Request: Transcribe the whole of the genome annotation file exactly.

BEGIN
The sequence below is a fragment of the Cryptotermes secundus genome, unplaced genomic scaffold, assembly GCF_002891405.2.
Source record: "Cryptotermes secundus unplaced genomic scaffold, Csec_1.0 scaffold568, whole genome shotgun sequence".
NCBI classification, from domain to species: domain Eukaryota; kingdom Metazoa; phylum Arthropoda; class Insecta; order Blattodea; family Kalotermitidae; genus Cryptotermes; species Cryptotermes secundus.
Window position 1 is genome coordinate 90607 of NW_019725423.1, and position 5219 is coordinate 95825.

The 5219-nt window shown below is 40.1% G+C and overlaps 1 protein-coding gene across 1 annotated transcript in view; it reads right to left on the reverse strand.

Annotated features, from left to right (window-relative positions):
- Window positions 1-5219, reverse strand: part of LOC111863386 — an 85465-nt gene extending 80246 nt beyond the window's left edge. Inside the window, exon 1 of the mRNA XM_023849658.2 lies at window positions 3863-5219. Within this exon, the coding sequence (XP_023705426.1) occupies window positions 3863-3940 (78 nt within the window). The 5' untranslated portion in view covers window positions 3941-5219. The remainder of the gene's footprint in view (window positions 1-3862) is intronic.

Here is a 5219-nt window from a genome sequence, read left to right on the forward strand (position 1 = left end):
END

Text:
The sequence below is a fragment of the Cryptotermes secundus genome, unplaced genomic scaffold, assembly GCF_002891405.2.
Source record: "Cryptotermes secundus unplaced genomic scaffold, Csec_1.0 scaffold568, whole genome shotgun sequence".
NCBI classification, from domain to species: domain Eukaryota; kingdom Metazoa; phylum Arthropoda; class Insecta; order Blattodea; family Kalotermitidae; genus Cryptotermes; species Cryptotermes secundus.
Window position 1 is genome coordinate 90607 of NW_019725423.1, and position 5219 is coordinate 95825.

The 5219-nt window shown below is 40.1% G+C and overlaps 1 protein-coding gene across 1 annotated transcript in view; it reads right to left on the reverse strand.

Annotated features, from left to right (window-relative positions):
- Window positions 1-5219, reverse strand: part of LOC111863386 — an 85465-nt gene extending 80246 nt beyond the window's left edge. Inside the window, exon 1 of the mRNA XM_023849658.2 lies at window positions 3863-5219. Within this exon, the coding sequence (XP_023705426.1) occupies window positions 3863-3940 (78 nt within the window). The 5' untranslated portion in view covers window positions 3941-5219. The remainder of the gene's footprint in view (window positions 1-3862) is intronic.

Here is a 5219-nt window from a genome sequence, read left to right on the forward strand (position 1 = left end):